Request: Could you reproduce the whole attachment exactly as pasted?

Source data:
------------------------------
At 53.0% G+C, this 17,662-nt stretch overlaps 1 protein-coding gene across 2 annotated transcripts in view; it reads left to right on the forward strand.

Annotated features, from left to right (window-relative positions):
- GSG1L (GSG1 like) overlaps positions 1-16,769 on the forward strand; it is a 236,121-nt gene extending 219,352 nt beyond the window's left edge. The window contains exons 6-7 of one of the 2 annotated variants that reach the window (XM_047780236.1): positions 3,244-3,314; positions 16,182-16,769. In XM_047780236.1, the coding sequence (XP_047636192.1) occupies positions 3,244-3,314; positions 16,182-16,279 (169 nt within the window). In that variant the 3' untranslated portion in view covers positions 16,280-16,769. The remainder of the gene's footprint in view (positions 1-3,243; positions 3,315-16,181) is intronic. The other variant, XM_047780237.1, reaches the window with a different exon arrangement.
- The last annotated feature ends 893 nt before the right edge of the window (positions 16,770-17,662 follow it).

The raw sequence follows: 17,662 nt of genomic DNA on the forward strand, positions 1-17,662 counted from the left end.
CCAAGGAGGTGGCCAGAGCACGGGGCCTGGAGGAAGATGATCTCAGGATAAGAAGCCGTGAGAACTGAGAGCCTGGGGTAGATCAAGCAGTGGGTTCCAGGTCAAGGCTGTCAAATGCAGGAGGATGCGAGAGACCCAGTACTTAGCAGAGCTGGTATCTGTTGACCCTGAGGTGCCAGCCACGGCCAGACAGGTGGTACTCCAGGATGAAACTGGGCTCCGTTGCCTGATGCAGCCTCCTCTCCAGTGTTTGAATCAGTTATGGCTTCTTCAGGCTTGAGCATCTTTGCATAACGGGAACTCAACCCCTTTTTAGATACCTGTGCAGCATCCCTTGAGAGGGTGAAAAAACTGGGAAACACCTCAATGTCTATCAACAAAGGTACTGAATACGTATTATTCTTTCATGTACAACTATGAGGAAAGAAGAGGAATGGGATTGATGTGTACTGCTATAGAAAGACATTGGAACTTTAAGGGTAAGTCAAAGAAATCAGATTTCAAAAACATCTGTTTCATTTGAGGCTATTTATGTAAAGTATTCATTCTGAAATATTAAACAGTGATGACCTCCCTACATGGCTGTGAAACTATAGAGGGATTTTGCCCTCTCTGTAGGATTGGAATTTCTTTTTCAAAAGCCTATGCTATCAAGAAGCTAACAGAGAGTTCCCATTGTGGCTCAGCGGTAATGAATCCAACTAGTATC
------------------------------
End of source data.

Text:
At 53.0% G+C, this 17,662-nt stretch overlaps 1 protein-coding gene across 2 annotated transcripts in view; it reads left to right on the forward strand.

Annotated features, from left to right (window-relative positions):
- GSG1L (GSG1 like) overlaps positions 1-16,769 on the forward strand; it is a 236,121-nt gene extending 219,352 nt beyond the window's left edge. The window contains exons 6-7 of one of the 2 annotated variants that reach the window (XM_047780236.1): positions 3,244-3,314; positions 16,182-16,769. In XM_047780236.1, the coding sequence (XP_047636192.1) occupies positions 3,244-3,314; positions 16,182-16,279 (169 nt within the window). In that variant the 3' untranslated portion in view covers positions 16,280-16,769. The remainder of the gene's footprint in view (positions 1-3,243; positions 3,315-16,181) is intronic. The other variant, XM_047780237.1, reaches the window with a different exon arrangement.
- The last annotated feature ends 893 nt before the right edge of the window (positions 16,770-17,662 follow it).

The raw sequence follows: 17,662 nt of genomic DNA on the forward strand, positions 1-17,662 counted from the left end.
CCAAGGAGGTGGCCAGAGCACGGGGCCTGGAGGAAGATGATCTCAGGATAAGAAGCCGTGAGAACTGAGAGCCTGGGGTAGATCAAGCAGTGGGTTCCAGGTCAAGGCTGTCAAATGCAGGAGGATGCGAGAGACCCAGTACTTAGCAGAGCTGGTATCTGTTGACCCTGAGGTGCCAGCCACGGCCAGACAGGTGGTACTCCAGGATGAAACTGGGCTCCGTTGCCTGATGCAGCCTCCTCTCCAGTGTTTGAATCAGTTATGGCTTCTTCAGGCTTGAGCATCTTTGCATAACGGGAACTCAACCCCTTTTTAGATACCTGTGCAGCATCCCTTGAGAGGGTGAAAAAACTGGGAAACACCTCAATGTCTATCAACAAAGGTACTGAATACGTATTATTCTTTCATGTACAACTATGAGGAAAGAAGAGGAATGGGATTGATGTGTACTGCTATAGAAAGACATTGGAACTTTAAGGGTAAGTCAAAGAAATCAGATTTCAAAAACATCTGTTTCATTTGAGGCTATTTATGTAAAGTATTCATTCTGAAATATTAAACAGTGATGACCTCCCTACATGGCTGTGAAACTATAGAGGGATTTTGCCCTCTCTGTAGGATTGGAATTTCTTTTTCAAAAGCCTATGCTATCAAGAAGCTAACAGAGAGTTCCCATTGTGGCTCAGCGGTAATGAATCCAACTAGTATC